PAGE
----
Homozygous mice have defective T cell responses, including impaired proliferation and IFN-gamma secretion following antigenic challenge. Contact hypersensitivity is reduced and ability to control viral replication in the brain after infection is impaired. These mutant mice may be useful in studies of Th1-type inflammatory disease, chemokine biology, and T cell priming, proliferation, and trafficking.
Andrew D Luster, Massachusetts General Hospital-EastRead More +
Homozygous mice are viable, fertile, and have no overt morphological or developmental abnormalities. No endogenous gene expression is observed in bone marrow-derived macrophages before or after IFN-gamma stimulation. Homozygous mice have defective T cell responses, including impaired proliferation and IFN-gamma secretion following antigenic challenge (129Sv background). In experimental models of T helper-1 (Th1)-mediated immune responses, homozygous-deletion leads to diminished immune function; contact hypersensitivity is reduced (129Sv background) and diminished threshold for disease expression in experimental autoimmune encephalomyelitis (EAE, human model of multiple sclerosis) (C57BL/6 background). After injection with a neurotropic coronavirus MHV, null mice (on a B6;129Sv background) exhibit impaired viral clearance, decreased CD4+/CD8+ infiltration into the brain, and are protected from viral-induced demyelination. Similarly, homozygous mice (on a C57BL/6 background) infected with West Nile Virus have increased viral load in brain, altered CD8+ effector T cell recruitment to neurons and increased mortality. These mutant mice may be useful in studies of Th1-type inflammatory disease, chemokine biology, and T cell priming, proliferation, and trafficking.
In an attempt to offer alleles on well-characterized or multiple genetic backgrounds, alleles are frequently moved to a genetic background different from that on which an allele was first characterized. This is the case for this strain. It should be noted that the phenotype could vary from that originally described. We will modify the strain description if necessary as published results become available.
A targeting vector containing a mouse phosphoglycerate kinase promoter driven neomycin resistance gene was used to replace exons 1-3 of the endogenous gene. The construct was electroporated into the 129S4/SvJae-derived J1 embryonic stem (ES) cells. Correctly targeted ES cells were injected into C57BL/6 blastocysts. The resulting chimeric mice were bred to C57BL/6 to generate mice heterozygous for the mutant allele. Mutant mice were mated to C57BL/6 mice for nine generations and then made homozygous before arriving at The Jackson Laboratory Repository in 2006 (see SNP results below). Upon arrival, homozygous animals were bred together to generate our living colony. Some homozygous males were used to cryopreserve sperm in 2006. In October 2012, the living colony was bred one generation to C57BL/6J inbred mice, and thereafter maintained by breeding homozygous mice together.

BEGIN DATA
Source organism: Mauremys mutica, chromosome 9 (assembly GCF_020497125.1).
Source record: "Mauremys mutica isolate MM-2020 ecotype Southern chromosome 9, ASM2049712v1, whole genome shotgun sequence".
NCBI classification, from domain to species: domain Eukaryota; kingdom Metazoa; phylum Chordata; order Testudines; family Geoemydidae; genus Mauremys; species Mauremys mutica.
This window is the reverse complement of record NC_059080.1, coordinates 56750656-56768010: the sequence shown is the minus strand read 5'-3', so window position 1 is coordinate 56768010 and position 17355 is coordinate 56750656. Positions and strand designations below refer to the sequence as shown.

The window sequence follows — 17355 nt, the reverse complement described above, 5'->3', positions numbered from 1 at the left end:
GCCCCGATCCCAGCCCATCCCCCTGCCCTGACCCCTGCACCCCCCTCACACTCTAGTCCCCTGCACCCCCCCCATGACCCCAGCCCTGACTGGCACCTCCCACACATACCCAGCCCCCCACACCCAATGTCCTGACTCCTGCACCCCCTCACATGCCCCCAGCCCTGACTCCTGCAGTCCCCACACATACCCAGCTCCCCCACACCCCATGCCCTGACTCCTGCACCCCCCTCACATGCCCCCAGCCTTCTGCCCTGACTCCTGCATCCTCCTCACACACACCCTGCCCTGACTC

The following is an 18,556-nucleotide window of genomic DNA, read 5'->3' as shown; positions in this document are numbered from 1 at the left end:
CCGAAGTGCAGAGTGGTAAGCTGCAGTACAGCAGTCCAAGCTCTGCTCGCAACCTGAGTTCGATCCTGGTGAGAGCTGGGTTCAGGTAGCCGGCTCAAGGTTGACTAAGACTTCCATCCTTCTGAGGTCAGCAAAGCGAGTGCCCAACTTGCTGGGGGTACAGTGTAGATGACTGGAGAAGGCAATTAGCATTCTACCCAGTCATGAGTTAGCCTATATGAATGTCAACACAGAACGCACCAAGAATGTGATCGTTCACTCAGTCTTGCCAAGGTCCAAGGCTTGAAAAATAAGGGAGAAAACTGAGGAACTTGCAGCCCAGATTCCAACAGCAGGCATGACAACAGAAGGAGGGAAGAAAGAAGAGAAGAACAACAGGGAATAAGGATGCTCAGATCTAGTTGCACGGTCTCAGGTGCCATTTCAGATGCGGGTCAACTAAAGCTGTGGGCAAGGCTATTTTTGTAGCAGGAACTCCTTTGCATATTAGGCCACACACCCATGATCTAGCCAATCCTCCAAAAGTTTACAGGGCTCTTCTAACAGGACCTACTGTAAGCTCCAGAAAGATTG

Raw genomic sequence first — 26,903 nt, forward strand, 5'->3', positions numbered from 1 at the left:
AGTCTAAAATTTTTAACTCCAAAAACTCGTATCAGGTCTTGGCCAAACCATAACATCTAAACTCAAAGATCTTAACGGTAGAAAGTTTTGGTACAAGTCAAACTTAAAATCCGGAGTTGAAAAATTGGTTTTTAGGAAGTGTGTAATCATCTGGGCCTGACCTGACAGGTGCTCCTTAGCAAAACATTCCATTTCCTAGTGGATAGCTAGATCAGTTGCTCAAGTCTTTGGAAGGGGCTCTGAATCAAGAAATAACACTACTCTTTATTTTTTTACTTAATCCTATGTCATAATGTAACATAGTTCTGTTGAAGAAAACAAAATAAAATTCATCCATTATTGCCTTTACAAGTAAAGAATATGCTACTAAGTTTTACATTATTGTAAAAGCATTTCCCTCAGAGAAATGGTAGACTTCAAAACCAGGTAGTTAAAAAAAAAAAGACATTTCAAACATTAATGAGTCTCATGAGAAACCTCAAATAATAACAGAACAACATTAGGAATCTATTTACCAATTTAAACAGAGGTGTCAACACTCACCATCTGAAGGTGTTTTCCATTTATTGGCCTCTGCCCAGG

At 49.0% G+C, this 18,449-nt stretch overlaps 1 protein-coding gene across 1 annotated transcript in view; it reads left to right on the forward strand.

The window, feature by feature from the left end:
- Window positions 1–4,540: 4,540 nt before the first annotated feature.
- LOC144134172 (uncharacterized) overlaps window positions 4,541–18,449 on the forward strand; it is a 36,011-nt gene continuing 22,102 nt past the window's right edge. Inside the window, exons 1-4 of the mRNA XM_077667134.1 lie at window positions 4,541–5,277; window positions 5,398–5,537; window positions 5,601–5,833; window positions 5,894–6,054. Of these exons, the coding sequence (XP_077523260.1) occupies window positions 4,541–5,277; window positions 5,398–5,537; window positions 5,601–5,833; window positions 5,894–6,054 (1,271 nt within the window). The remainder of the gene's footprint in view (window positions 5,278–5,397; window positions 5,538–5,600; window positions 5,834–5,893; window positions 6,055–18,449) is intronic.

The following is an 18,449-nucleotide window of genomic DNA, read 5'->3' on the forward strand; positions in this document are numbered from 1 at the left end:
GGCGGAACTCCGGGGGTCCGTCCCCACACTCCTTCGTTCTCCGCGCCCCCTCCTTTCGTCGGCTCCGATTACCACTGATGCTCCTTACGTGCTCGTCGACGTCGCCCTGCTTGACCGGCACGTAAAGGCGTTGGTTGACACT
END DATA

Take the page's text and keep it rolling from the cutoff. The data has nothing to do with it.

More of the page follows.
In 2013, a 32 SNP (single nucleotide polymorphism) panel analysis, with 27 markers covering all 19 chromosomes and the X chromosome, as well as 5 markers that distinguish between the C57BL/6J and C57BL/6N substrains, was performed on the rederived living colony at The Jackson Laboratory Repository. While the 27 markers throughout the genome suggested a C57BL/6 genetic background, all 5 markers that determine C57BL/6J from C57BL/6N were found to be segregating in one breeding pair derived from a single outcross with C57BL/6J animals. All other breeding pairs descended from breeding homozygous mice together (no outcrossing to C57BL/6J) were found to be homozygous for the C57BL/6N markers. These data suggest that the living colony (and sperm cryopreserved in 2006) was on a C57BL/6N genetic background up to October 2012. The living colony now is a mix of C57BL/6N and C57BL/6J.
|Allele Name||targeted mutation 1, Andrew D Luster|
|Allele Type||Targeted (Null/Knockout)|
|Gene Symbol and Name||Cxcl10, chemokine (C-X-C motif) ligand 10|
|Gene Synonym(s)||C7; CRG-2; IFI10; INP10; IP-10; IP10; Ifi10; Ifi10; SCYB10; Scyb10; Scyb10; crg-2; gIP-10; interferon activated gene 10; mob-1; small inducible cytokine B subfamily (Cys-X-Cys), member 10|
|Strain of Origin||129S4/SvJae|
|Molecular Note||Exons 1-3, which encompass most of the coding region of the gene, were replaced with a PGK-neo cassette via homologous recombination. Northern and Western blot analyses of bone marrow macrophages confirmed the absence of gene expression in homozygous mutant animals.|
|Mutations Made By|| |
Andrew Luster, Massachusetts General Hospital-East
When maintaining a live colony, these mice are bred as homozygotes.
|Please inquire about possible genotypes.|
The average number of mice provided from recovery of our cryopreserved strains is 10. The total number of animals provided,
their gender and genotype will vary. We will fulfill your order by providing at least two pair of mice, at least one animal of
each pair carrying the mutation of interest. Please inquire if larger numbers of animals with specific genotype and genders
are needed. Animals typically ship between 10 and 14 weeks from the date of your order. If a second cryorecovery is needed in
order to provide the minimum number of animals, animals will ship within 25 weeks.
The genotypes of animals provided may not reflect the mating scheme utilized by The Jackson Laboratory prior to cryopreservation, or that discussed in the strain description. Please inquire about possible genotypes which will be recovered for this specific strain. The Jackson Laboratory cannot guarantee the reproductive success of mice shipped to your facility. If the mice are lost after the first three days (post-arrival) or do not produce progeny at your facility, a new order and fee will be necessary.
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